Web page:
"No woman miscarrying or barren in your land."

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(Tim) A couple nights ago we were reading the Bible together following dinner. We've finished Genesis and are halfway through Exodus in Robert Alter's translation of the Pentateuch. After the necessary corruption of 'adam' in the first couple chapters of Genesis (which was so bad we started laughing at Alter's PC circulocutions), we've very much enjoyed using a literal translation that, otherwise, is so careful to keep the Hebraisms intact. A couple years ago we'd used Alter's translation of 1 and 2 Samuel

and appreciated it quite a bit, too.

Reading Exodus 23, we came across this promise God makes to His covenant people. Speaking of all the wicked people-groups in Canaan who have finally filled their cup of wickedness, He declares:

...I shall obliterate them. You shall not bow to their gods and you shall not worship them, and you shall not do as they do, but you shall utterly tear them down and you shall utterly smash their pillars. And you shall worship the Lord your God, and He will bless your bread and your water, and I shall take away sickness from your midst. There shall be no woman miscarrying or barren in your land. The count of your days I will fill.

At this point we stopped and I asked a question: "Would Christians today be angry at God if He blessed them this way--that none of our wives or daughters would miscarry or be barren? Say God poured out His favor on us and all our homes sprouted children just like olive trees sprout branches; would we be pleased, or would we be angry?"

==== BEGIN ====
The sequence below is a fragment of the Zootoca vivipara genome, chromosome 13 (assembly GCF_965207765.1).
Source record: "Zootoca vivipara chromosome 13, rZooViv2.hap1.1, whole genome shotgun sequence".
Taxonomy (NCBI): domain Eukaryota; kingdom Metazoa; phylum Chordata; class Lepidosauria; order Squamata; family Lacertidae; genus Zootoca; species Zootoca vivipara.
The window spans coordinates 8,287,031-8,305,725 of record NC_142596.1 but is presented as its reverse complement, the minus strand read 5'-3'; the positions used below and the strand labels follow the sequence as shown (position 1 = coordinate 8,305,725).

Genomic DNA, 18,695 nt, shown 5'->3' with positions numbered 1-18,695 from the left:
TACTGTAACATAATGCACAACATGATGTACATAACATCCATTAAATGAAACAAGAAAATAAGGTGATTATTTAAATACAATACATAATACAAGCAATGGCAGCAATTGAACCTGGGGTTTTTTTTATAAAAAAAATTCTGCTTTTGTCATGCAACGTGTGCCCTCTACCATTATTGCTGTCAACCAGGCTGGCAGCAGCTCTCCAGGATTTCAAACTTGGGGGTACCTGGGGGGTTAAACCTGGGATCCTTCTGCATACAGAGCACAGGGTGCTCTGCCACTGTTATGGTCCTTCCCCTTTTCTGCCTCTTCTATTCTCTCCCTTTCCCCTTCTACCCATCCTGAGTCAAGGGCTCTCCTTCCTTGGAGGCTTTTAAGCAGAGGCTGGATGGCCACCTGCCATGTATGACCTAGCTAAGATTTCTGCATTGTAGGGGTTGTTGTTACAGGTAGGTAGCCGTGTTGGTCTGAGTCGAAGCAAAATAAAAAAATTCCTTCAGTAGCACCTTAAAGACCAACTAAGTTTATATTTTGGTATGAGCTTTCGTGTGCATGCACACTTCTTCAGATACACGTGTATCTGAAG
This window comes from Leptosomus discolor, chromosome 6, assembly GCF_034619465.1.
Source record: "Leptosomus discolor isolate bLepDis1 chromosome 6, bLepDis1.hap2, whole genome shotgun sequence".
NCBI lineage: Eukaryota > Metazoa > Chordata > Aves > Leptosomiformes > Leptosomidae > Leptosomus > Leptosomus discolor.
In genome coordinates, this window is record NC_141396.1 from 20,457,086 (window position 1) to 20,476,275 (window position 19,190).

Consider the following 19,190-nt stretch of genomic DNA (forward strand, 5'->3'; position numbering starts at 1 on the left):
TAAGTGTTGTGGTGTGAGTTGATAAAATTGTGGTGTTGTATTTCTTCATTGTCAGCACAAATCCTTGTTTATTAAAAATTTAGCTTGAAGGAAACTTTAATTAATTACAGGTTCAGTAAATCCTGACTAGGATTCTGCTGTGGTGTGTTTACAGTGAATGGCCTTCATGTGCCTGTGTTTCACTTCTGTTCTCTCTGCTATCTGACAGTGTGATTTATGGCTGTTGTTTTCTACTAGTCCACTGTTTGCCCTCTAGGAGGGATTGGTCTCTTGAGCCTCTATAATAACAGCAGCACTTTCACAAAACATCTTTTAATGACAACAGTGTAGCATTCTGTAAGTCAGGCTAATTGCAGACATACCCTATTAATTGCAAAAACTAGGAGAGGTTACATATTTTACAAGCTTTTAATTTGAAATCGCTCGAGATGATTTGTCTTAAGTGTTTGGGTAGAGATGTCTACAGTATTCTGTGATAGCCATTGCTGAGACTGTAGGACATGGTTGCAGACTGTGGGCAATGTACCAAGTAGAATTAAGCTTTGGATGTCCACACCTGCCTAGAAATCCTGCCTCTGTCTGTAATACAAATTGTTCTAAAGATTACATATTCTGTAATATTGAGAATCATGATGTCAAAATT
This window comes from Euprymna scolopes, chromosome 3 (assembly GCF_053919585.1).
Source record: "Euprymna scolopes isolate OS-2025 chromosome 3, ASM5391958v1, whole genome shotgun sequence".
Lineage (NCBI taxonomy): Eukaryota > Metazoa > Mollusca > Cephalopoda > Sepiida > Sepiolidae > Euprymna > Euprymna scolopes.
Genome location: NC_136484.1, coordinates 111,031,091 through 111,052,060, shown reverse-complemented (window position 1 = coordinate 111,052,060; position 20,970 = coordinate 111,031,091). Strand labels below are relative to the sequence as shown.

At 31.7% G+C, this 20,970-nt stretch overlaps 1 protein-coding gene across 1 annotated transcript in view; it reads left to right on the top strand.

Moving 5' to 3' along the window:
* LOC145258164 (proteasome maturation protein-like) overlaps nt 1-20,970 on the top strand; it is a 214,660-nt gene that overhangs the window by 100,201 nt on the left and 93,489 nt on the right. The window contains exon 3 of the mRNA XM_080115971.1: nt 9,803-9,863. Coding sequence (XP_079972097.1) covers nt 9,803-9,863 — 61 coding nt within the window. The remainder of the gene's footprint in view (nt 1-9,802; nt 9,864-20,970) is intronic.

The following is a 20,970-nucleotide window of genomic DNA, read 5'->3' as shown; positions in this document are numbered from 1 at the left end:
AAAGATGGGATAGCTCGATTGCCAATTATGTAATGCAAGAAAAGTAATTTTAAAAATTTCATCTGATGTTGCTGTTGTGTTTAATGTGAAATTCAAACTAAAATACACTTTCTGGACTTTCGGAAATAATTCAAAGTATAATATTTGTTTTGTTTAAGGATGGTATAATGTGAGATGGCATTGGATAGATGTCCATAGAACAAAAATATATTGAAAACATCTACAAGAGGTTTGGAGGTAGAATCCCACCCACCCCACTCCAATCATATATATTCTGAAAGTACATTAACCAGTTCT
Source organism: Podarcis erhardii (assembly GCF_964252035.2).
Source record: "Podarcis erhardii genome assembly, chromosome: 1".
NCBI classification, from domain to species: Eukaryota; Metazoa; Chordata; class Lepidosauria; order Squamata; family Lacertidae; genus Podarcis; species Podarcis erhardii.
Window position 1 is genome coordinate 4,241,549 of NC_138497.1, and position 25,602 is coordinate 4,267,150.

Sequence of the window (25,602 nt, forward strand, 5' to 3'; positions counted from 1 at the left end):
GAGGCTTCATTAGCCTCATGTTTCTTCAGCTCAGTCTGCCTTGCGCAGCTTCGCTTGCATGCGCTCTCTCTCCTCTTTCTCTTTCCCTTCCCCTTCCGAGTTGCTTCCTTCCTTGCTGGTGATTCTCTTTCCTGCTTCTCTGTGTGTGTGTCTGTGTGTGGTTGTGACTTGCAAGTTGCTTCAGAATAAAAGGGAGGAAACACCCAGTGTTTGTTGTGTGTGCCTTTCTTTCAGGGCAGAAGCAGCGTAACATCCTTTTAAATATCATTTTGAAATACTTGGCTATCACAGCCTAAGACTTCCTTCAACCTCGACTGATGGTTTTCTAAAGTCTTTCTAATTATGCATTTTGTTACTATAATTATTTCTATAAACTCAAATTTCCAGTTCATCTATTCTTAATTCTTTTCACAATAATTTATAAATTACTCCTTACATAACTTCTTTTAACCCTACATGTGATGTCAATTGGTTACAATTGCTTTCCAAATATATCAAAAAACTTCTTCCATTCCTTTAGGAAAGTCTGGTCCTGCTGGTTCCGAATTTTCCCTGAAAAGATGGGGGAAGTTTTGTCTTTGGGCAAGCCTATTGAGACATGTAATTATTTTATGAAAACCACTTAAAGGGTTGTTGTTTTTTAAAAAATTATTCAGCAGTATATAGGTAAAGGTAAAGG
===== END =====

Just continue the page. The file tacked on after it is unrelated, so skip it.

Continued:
But then, God hasn't blessed us in this way, has He? Barrenness and miscarriage are a central reality of pastoral ministry, today. And also birth control.

Birth control? That doesn't fit into this discussion...

Birth control is a choice. Husbands and wives are simply exercising stewardship over the fruitfulness of their marriage bed. It's not right to look at the practice of birth control in the context of this promise of God to His covenant people. Infertility and miscarriage are an act of God, but birth control is man's choice.

So the only things we should attribute to God are those matters not under the sovereign free will of man--is that what we're saying? If we have no choice, there's room to speak of God's will; but if we have a choice and have made it, we should remove God's agency and focus on man's?

Would we follow the same principle with abortion? Would we dismiss God's agency, God's sovereignty in the slaughter of the unborn today, because, as we're reminded so often, it's a woman's choice?

Then I remembered a lesson the late Larry Allen taught me back when we were both involved in Presbyterians Pro-Life. Talking one day, he pointed out that our nation's abortions are not man's choice, but God's curse. We think we're choosing to terminate our pregnancy, but what's really happening is that God has cursed us with miscarriages--miscarriages so monstrously evil that they are carried out by the choice of the child's own mother and the money she pays the murderer for her child's death.

It's time we preach and teach and do marital and premarital counselling with this simple Biblical doctrine fixed in our minds. When God blesses His covenant people, the wombs of covenant wives and mothers and sisters are fruitful. When He disciplines us, we are barren and miscarry our children. And when those who are not members of His Church sterilize their beds and abort their little ones, they are under God's curse. Individuals. Cities. States. Nations. Continents. Hemispheres. Yes, now the whole world.

We must face the fact that the Church for which our Lord died has come under His discipline and there's no clearer evidence of that discipline than the sterility and death in our wombs so closely matched to that of the unbelievers, the Canaanites we live among.

And to speak of our barrenness as the choice to use birth control or our abortions as the choice to terminate our pregnancy doesn't alter God's sovereign will and decree.

But faithful preaching will bring the repentance and prayer that do.